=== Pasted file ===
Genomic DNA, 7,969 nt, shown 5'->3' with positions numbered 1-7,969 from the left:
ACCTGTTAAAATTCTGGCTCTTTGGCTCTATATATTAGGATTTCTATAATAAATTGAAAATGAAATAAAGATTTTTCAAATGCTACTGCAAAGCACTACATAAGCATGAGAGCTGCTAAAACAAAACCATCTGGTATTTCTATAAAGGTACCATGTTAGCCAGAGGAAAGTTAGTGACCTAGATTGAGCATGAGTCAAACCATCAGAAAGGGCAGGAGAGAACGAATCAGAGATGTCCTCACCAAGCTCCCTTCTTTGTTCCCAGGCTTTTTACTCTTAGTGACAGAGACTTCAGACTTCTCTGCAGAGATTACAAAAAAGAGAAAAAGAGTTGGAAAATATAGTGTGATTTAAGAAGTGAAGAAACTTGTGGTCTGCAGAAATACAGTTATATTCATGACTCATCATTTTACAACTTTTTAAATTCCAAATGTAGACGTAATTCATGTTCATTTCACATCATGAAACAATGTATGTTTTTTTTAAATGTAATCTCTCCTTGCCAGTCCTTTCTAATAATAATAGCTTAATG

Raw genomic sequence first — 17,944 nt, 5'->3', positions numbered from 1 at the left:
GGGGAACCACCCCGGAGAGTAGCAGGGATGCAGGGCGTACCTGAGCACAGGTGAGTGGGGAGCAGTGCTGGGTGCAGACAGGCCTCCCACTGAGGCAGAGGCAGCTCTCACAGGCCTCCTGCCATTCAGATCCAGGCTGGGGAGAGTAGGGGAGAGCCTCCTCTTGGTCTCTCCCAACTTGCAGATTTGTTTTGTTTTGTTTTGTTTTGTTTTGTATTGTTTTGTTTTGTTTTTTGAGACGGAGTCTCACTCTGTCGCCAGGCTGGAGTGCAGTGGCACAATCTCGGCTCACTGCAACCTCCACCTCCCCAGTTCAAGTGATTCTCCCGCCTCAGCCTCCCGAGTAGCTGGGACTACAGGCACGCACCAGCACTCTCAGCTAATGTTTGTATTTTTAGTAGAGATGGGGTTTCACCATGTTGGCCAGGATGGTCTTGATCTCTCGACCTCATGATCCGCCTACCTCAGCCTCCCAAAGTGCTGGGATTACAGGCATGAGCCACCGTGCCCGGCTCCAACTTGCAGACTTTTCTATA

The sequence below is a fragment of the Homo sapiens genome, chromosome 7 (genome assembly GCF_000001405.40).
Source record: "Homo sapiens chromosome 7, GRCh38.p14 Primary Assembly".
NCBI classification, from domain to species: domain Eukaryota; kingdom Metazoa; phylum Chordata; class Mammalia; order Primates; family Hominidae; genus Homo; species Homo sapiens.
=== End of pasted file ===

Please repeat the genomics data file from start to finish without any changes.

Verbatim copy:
Genomic DNA, 7,969 nt, shown 5'->3' with positions numbered 1-7,969 from the left:
ACCTGTTAAAATTCTGGCTCTTTGGCTCTATATATTAGGATTTCTATAATAAATTGAAAATGAAATAAAGATTTTTCAAATGCTACTGCAAAGCACTACATAAGCATGAGAGCTGCTAAAACAAAACCATCTGGTATTTCTATAAAGGTACCATGTTAGCCAGAGGAAAGTTAGTGACCTAGATTGAGCATGAGTCAAACCATCAGAAAGGGCAGGAGAGAACGAATCAGAGATGTCCTCACCAAGCTCCCTTCTTTGTTCCCAGGCTTTTTACTCTTAGTGACAGAGACTTCAGACTTCTCTGCAGAGATTACAAAAAAGAGAAAAAGAGTTGGAAAATATAGTGTGATTTAAGAAGTGAAGAAACTTGTGGTCTGCAGAAATACAGTTATATTCATGACTCATCATTTTACAACTTTTTAAATTCCAAATGTAGACGTAATTCATGTTCATTTCACATCATGAAACAATGTATGTTTTTTTTAAATGTAATCTCTCCTTGCCAGTCCTTTCTAATAATAATAGCTTAATG

Raw genomic sequence first — 17,944 nt, 5'->3', positions numbered from 1 at the left:
GGGGAACCACCCCGGAGAGTAGCAGGGATGCAGGGCGTACCTGAGCACAGGTGAGTGGGGAGCAGTGCTGGGTGCAGACAGGCCTCCCACTGAGGCAGAGGCAGCTCTCACAGGCCTCCTGCCATTCAGATCCAGGCTGGGGAGAGTAGGGGAGAGCCTCCTCTTGGTCTCTCCCAACTTGCAGATTTGTTTTGTTTTGTTTTGTTTTGTTTTGTATTGTTTTGTTTTGTTTTTTGAGACGGAGTCTCACTCTGTCGCCAGGCTGGAGTGCAGTGGCACAATCTCGGCTCACTGCAACCTCCACCTCCCCAGTTCAAGTGATTCTCCCGCCTCAGCCTCCCGAGTAGCTGGGACTACAGGCACGCACCAGCACTCTCAGCTAATGTTTGTATTTTTAGTAGAGATGGGGTTTCACCATGTTGGCCAGGATGGTCTTGATCTCTCGACCTCATGATCCGCCTACCTCAGCCTCCCAAAGTGCTGGGATTACAGGCATGAGCCACCGTGCCCGGCTCCAACTTGCAGACTTTTCTATA

The sequence below is a fragment of the Homo sapiens genome, chromosome 7 (genome assembly GCF_000001405.40).
Source record: "Homo sapiens chromosome 7, GRCh38.p14 Primary Assembly".
NCBI classification, from domain to species: domain Eukaryota; kingdom Metazoa; phylum Chordata; class Mammalia; order Primates; family Hominidae; genus Homo; species Homo sapiens.